(Moving forward into my second year of widowhood, I’ve committed to do one new thing—new to me—each week for a year. It can be big or small, important or silly—but it has to be new. It’s a way of reminding myself to focus forward, into my future life..)
Sensory deprivation tanks, also called isolation tanks, have been around since the 1950’s, but now they’re called float tanks. Floating in the tanks can supposedly reduce stress and chronic pain, by promoting deep relaxation. Their inventor, neuropsychiatrist Dr. John C. Lilly, must have been quite the character. He floated in the tanks after taking LSD, and by some accounts, discovered new dimensions and had encounters with aliens while floating.
I wasn’t seeking encounters with aliens, but floating sounded like an interesting new experience. (And, there was a Groupon deal, so it was pretty cheap.) The company advertised “Athletes, Meditators, and Creatives have been floating widely since the 1960’s.”
Back in the early days, though, the floater was fully immersed in a tank with a bizarre-looking mask that blocked out all sensory input. This company’s pictures showed tanks that looked more like plastic clamshells—not exactly appealing to me, but not terrifying. The tank water is saturated with epsom salt, and that provides buoyancy to keep a body afloat, even though the water is only about eighteen inches deep in the tank.
The float company’s lounge area was clean, well-lit and smelled vaguely of the ocean. While I waited, I was serenaded with the sounds of water burbles and faint strains of new age music. On top of a large coffee table lay a book in which clients have written about their float experiences. I leafed through the pages. There were some sketches, some general accolades (“it was relaxing”) and a very sad, long entry by someone who was hoping “to turn his fake smiles into real smiles.” I suspected he might need more than a float.
My favorite entry: “This is definitely the most L.A. thing I have ever done.”
My attendant—enthusiastic and clean-cut, with a lean long-distance runner’s body—escorted me back to my float room: a small, vaguely industrial space with an open shower, a place to hang and stack my belongings, and of course, my pod, which was emoting eerie green light and bubbling. I was given my instructions: Take off all my clothes (you do this buck naked), put in earplugs, shower and shampoo hair, turn off the room light and get in. After I was settled in, I was told, I should hit a button on the tank wall that would turn off the tank light. At that point, I would be in complete darkness and silence, floating in body temperature water. I was to “just relax,” and when my hour was up, the light would go back on.
I confessed that I was very nervous because I tend to be claustrophobic. Not a problem, he said, once you turn the light off you won’t be conscious of being in a small space. Well, okay. I showered, stepped into the tank and closed the lid. So far, so good. I slipped into the water, or perhaps onto the water, moving my arms into a goalpost position as I had been instructed. Then, I hit the button and turned out the light.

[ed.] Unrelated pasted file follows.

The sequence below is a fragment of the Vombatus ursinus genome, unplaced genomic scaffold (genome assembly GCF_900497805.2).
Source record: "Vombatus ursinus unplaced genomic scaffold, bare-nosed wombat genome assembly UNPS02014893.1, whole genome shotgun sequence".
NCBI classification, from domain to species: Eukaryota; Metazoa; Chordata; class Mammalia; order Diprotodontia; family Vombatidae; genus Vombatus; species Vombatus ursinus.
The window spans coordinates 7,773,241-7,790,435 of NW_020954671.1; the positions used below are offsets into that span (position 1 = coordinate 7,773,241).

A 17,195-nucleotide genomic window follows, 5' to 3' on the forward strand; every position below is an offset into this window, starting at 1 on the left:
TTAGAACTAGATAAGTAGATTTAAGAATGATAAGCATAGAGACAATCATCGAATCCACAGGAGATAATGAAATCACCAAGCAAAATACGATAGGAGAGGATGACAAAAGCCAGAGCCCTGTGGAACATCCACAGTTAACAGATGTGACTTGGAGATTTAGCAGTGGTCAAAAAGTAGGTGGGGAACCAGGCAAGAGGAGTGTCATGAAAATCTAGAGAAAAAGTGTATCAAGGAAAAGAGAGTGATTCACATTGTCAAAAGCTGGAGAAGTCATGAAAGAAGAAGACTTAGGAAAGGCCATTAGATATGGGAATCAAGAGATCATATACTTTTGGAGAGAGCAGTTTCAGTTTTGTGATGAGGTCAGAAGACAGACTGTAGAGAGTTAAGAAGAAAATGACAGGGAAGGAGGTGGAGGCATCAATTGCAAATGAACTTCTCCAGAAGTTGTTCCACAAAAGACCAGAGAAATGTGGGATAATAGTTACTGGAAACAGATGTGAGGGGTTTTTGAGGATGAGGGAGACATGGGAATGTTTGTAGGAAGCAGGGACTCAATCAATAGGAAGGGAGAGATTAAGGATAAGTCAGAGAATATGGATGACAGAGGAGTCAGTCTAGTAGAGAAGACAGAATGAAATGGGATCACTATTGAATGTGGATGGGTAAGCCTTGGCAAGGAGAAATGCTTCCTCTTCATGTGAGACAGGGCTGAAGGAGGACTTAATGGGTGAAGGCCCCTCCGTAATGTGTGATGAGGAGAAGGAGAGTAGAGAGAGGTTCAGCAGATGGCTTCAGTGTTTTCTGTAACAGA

It was utterly dark and immediately disorienting. I floated, listening to myself breathe, for maybe five minutes. Then, I decided I wanted to turn the light on briefly, just for reassurance.
I couldn’t find the light switch.
The float tank isn’t that big, but in any total darkness, disorientation is common. I flapped and splashed around like a hooked salmon, slapping the tank walls, not panicked exactly, but close. Finally I shoved open the tank lid. With the help of just a shred of light from the room, I found the light switch.
Whew! Well, by my estimation, only about ten minutes were up, so I needed to try again. Lie back, turn off the light…but this time I did take note that the light switch was very near the lever bar for the tank top, just in case.
I floated and tried to relax, but I found it progressively harder and harder to breath. The humidity was intense and I couldn’t shake the impression that I was suffocating. My brain went into overdrive: “I’m suffocating, I’m running out of air, I’ll pass out and no one will know until the hour is up, and I could just die here…” Definitely not the stuff of deep relaxation. Nudging the tank lid open just a sliver with my foot, I let in a trickle of cooler air. That, of course, lowered the air temperature in the pod ever so slightly, so that the air and water temperatures weren’t exactly the same, which is how it’s supposed to be, but I don’t think I would have stayed in the tank otherwise.
I tried to enjoy the experience, and maybe I got close, for a time. I didn’t feel weightless, but more like my body was supported on a hard rubber-like surface that was perfectly fitted to my body. I never attained a sense of timeless relaxation. If fact, when the light went on to let me know that my hour was over, I was relieved.
After I’d showered off all the salt and dressed, I talked to the attendant. He was clearly disappointed that I hadn’t been delighted with my experience. When I told him about my breathing issues, he said there were runners’ breathing techniques that would help. He asked me if I’d be back, and I told him that I’d have to reflect about that. But really I don’t. I’ll just chalk this up to a new experience, but not one I think I have to repeat. If I decide to search for Dr. Lilly’s aliens and other dimensions, I’ll have to try another route.